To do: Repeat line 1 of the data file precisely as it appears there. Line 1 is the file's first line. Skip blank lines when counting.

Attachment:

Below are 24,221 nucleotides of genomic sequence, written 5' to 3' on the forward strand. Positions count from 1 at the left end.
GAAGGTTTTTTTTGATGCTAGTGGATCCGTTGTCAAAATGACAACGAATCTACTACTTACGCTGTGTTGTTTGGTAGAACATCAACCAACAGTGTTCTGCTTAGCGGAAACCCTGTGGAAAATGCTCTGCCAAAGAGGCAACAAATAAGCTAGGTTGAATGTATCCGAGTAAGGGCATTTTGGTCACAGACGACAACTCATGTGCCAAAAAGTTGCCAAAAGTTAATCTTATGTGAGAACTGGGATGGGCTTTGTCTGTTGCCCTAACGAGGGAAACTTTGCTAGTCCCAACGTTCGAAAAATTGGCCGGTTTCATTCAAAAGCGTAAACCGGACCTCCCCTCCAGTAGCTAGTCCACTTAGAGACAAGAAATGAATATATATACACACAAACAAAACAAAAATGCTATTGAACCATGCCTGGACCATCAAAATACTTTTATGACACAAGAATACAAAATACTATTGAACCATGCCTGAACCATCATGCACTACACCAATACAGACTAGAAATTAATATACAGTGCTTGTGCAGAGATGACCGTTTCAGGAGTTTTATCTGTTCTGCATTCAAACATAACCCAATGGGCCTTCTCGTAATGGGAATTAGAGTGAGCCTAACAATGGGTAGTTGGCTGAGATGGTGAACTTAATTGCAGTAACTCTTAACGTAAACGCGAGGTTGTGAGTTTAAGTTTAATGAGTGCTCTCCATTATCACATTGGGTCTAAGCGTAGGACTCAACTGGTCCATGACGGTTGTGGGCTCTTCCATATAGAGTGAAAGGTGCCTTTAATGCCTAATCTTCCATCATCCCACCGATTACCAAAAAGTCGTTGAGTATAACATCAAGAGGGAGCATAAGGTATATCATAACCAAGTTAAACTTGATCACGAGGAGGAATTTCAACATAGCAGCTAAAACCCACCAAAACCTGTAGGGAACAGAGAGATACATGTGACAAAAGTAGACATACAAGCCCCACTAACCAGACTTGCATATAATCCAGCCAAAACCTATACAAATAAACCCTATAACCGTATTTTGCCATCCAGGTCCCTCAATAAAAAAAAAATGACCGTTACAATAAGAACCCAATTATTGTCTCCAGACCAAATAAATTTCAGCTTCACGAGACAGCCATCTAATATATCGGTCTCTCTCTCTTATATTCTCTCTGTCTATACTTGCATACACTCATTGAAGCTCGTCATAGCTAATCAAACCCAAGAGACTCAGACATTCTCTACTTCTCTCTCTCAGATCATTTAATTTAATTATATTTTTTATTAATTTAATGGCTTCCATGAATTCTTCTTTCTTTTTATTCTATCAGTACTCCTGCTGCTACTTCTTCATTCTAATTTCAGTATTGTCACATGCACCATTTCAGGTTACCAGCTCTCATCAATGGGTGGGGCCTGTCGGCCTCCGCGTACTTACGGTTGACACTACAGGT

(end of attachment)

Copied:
Below are 24,221 nucleotides of genomic sequence, written 5' to 3' on the forward strand. Positions count from 1 at the left end.